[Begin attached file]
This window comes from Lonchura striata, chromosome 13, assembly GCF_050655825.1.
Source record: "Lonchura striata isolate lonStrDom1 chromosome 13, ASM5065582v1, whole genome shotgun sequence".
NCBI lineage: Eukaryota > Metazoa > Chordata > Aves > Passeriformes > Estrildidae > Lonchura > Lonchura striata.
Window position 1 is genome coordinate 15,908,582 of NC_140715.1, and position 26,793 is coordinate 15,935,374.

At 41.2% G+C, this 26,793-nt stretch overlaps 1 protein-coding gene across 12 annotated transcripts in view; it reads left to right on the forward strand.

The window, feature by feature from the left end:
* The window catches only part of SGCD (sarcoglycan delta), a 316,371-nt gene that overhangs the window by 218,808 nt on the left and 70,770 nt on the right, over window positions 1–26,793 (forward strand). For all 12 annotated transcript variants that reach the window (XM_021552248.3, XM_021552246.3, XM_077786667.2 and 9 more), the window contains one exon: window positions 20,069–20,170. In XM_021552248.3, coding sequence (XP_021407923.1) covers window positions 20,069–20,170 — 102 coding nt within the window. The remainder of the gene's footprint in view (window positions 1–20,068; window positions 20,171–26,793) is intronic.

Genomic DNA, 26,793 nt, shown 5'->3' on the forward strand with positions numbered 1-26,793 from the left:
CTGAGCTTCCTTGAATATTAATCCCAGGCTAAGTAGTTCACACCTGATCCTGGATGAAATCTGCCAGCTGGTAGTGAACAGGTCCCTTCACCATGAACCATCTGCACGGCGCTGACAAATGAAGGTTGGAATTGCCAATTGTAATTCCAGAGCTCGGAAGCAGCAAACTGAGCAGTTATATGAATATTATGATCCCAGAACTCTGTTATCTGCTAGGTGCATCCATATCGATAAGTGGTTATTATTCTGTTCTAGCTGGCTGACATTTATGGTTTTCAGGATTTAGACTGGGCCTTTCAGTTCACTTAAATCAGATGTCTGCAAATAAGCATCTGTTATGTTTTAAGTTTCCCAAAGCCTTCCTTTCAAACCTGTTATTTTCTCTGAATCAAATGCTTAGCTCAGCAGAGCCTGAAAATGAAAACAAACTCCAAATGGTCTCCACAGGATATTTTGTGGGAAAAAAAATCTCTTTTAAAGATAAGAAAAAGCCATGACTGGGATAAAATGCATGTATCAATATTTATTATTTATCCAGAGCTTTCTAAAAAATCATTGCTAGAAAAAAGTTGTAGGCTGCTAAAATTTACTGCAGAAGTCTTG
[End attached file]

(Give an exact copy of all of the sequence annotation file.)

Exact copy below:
This window comes from Lonchura striata, chromosome 13, assembly GCF_050655825.1.
Source record: "Lonchura striata isolate lonStrDom1 chromosome 13, ASM5065582v1, whole genome shotgun sequence".
NCBI lineage: Eukaryota > Metazoa > Chordata > Aves > Passeriformes > Estrildidae > Lonchura > Lonchura striata.
Window position 1 is genome coordinate 15,908,582 of NC_140715.1, and position 26,793 is coordinate 15,935,374.

At 41.2% G+C, this 26,793-nt stretch overlaps 1 protein-coding gene across 12 annotated transcripts in view; it reads left to right on the forward strand.

The window, feature by feature from the left end:
* The window catches only part of SGCD (sarcoglycan delta), a 316,371-nt gene that overhangs the window by 218,808 nt on the left and 70,770 nt on the right, over window positions 1–26,793 (forward strand). For all 12 annotated transcript variants that reach the window (XM_021552248.3, XM_021552246.3, XM_077786667.2 and 9 more), the window contains one exon: window positions 20,069–20,170. In XM_021552248.3, coding sequence (XP_021407923.1) covers window positions 20,069–20,170 — 102 coding nt within the window. The remainder of the gene's footprint in view (window positions 1–20,068; window positions 20,171–26,793) is intronic.

Genomic DNA, 26,793 nt, shown 5'->3' on the forward strand with positions numbered 1-26,793 from the left:
CTGAGCTTCCTTGAATATTAATCCCAGGCTAAGTAGTTCACACCTGATCCTGGATGAAATCTGCCAGCTGGTAGTGAACAGGTCCCTTCACCATGAACCATCTGCACGGCGCTGACAAATGAAGGTTGGAATTGCCAATTGTAATTCCAGAGCTCGGAAGCAGCAAACTGAGCAGTTATATGAATATTATGATCCCAGAACTCTGTTATCTGCTAGGTGCATCCATATCGATAAGTGGTTATTATTCTGTTCTAGCTGGCTGACATTTATGGTTTTCAGGATTTAGACTGGGCCTTTCAGTTCACTTAAATCAGATGTCTGCAAATAAGCATCTGTTATGTTTTAAGTTTCCCAAAGCCTTCCTTTCAAACCTGTTATTTTCTCTGAATCAAATGCTTAGCTCAGCAGAGCCTGAAAATGAAAACAAACTCCAAATGGTCTCCACAGGATATTTTGTGGGAAAAAAAATCTCTTTTAAAGATAAGAAAAAGCCATGACTGGGATAAAATGCATGTATCAATATTTATTATTTATCCAGAGCTTTCTAAAAAATCATTGCTAGAAAAAAGTTGTAGGCTGCTAAAATTTACTGCAGAAGTCTTG